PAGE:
Directly across the street, Sedano's in West Flager Plaza has perhaps the most extensive selection of Hispanic groceries of all the chains surveyed. As in the others, the Hispanic offerings are more integrated with their American counterparts, only on a much broader scale.

Sedano's stocks a large variety of products in certain categories. For example, it stocked 14 SKUs of canned coconut milk, spanning 12 linear feet and having 45 facings. On another aisle there were six shelves in a 12-foot section devoted to canned beans, and 96 linear feet devoted to dried beans. And Sedano's had 28 SKUs of canned and jarred pimentos.

In addition, the store stocked 14 SKUs of hot sauce, and in the salty snack aisle a 12-foot set was devoted to fried plantains and pork cracklings (chicharrones).

Sedano's had a larger assortment of Hispanic coffees than the other stores surveyed, with 35 SKUs available in canned, brick and instant varieties.

During SN's visit, an 18-foot by 10-foot display of 20-pound rice was located in a front alcove toward the end of the shopping pattern.

One of the most impressive Hispanic influences at Sedano's was evident in the canned-fish aisle, where more than 120 SKUs of canned sardines, pickled mussels, octopus and assorted other sea creatures were merchandised.

Although Albertson's at 7800 Bird Road (SW 40th Street) does not have as great a selection of some Hispanic foods as the other stores, it had an impressive merchandising program.

Upon entering the store shoppers are greeted with a series of 4-square-foot pallet displays of Hispanic foods. Items merchandised at the entrance included Limpito cleaner, 99 cents a bottle; Iberia cooking wine, 79 cents a bottle; Iberia condensed milk, $1.09 a can; Conchita black beans, two cans for $1, and Rio Maria cookies imported from Spain, three tubes for $1.09. There were also three pallets of 20-pound sacks of rice.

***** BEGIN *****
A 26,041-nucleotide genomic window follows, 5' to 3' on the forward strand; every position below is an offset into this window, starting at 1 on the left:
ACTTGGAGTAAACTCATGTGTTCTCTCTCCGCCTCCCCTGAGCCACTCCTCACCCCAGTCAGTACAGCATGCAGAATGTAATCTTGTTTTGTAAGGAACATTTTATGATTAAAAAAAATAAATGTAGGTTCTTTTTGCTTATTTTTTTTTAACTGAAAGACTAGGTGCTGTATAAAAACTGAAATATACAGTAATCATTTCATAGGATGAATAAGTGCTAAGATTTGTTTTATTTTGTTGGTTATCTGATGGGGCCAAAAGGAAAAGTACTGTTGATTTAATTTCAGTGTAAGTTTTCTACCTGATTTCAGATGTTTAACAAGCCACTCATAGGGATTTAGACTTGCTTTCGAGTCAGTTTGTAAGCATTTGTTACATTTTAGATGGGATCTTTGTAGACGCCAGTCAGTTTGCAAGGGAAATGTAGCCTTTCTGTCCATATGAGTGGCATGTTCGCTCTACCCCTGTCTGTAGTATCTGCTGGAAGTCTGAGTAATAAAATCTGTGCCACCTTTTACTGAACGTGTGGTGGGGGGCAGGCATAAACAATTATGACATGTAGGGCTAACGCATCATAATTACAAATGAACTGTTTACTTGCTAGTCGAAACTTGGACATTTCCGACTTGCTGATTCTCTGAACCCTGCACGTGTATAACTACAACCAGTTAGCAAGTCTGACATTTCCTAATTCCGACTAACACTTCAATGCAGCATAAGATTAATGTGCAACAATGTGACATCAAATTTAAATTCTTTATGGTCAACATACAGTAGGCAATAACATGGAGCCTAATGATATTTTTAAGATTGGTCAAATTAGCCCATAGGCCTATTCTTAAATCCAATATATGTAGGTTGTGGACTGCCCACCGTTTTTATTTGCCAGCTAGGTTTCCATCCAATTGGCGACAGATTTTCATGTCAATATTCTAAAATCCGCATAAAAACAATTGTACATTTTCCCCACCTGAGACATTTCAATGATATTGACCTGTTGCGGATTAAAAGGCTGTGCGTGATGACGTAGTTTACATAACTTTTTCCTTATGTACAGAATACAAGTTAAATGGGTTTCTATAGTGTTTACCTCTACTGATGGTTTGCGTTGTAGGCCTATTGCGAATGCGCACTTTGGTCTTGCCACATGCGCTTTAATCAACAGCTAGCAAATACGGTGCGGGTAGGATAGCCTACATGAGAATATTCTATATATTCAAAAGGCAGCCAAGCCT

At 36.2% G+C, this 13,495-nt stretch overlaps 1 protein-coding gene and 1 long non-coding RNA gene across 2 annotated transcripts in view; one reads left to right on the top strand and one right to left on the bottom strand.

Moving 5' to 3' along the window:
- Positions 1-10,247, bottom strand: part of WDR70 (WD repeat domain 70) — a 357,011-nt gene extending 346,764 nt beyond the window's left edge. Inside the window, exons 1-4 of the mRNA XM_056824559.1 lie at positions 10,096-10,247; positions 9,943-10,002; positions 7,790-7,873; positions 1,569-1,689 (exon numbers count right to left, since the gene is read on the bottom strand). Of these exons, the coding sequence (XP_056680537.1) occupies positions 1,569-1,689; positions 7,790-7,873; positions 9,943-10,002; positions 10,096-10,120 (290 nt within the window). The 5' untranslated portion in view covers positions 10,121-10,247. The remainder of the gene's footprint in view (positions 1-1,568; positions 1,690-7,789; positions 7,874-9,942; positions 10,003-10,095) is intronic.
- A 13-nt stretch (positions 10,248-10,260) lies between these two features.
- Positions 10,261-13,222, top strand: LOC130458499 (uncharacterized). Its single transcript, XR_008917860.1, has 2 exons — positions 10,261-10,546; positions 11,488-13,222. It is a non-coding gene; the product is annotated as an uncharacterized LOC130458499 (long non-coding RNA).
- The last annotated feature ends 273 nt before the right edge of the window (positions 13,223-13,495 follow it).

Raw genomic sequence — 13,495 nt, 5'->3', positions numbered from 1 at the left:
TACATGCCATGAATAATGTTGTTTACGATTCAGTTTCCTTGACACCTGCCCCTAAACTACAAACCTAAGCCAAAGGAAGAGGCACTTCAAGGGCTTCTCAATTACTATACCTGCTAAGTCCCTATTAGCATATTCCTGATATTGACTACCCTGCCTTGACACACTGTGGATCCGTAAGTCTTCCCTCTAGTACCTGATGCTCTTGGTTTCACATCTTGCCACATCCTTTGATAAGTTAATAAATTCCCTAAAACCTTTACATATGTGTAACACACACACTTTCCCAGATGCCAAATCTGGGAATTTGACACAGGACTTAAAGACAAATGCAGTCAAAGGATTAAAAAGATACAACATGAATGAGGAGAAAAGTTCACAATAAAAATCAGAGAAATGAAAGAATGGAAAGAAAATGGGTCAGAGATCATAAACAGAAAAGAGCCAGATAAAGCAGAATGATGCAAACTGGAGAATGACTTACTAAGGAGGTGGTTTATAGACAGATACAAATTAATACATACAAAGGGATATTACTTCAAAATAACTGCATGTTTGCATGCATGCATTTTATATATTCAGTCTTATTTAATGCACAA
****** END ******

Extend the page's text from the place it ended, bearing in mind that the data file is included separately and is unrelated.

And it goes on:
During SN's visit, in the rear of the store stood a floor stack of El Sembrador Mojo Criollo Spanish barbecue sauce, which was a Bonus Buy at 79 cents a bottle. Albertson's pays special attention to beverages, offering 8 feet of Goya bottled sodas in 12-ounce bottles at two for $1. Flavors available were guava, strawberry, mandarin orange, fruit punch, coconut, lemon/lime and cola champagne.


Along with maintaining a strong Japanese consumer base, Yaohan is attracting a growing number of American customers.

Los Angeles-based Yaohan U.S.A. Corp. has established nine supermarket outposts in the United States that cater to Japanese, Korean and Chinese nationals, Asian-Americans, and a mainstream American population that is rapidly becoming more cosmopolitan in taste. Yaohan is an independently operating sister company of the Japan-based Yaohan, a supermarket and retailing conglomerate.

Seven of Yaohan's U.S. stores are in California, one is in Chicago, and the New Jersey store, which opened a decade ago on the banks of the Hudson River in Edgewater, N.J., is directly across the river from upper Manhattan. To serve Manhattan shoppers, Yaohan operates a shuttle bus from New York's Port Authority Bus Terminal, with a one-way fare of $2 for adults and $1 for children under 14.

Tomoaki Nakamura, assistant manager of administration at Yaohan in Edgewater, estimates that 60% of Yaohan's customer base is Japanese, with 20% Korean, 10% Chinese and 10% American. The Edgewater area has a population of Japanese nationals who are living in the United States on long-term assignments at various Japanese-owned banks, real estate and electronics firms in New York and Bergen County, N.J.

"For the younger [Japanese] generation, it is easier to adapt to a new culture, but the older generation is used to the Japanese food. That is why there is a need for this store. Surprisingly, we have customers from Washington, Boston and Pennsylvania," Nakamura said.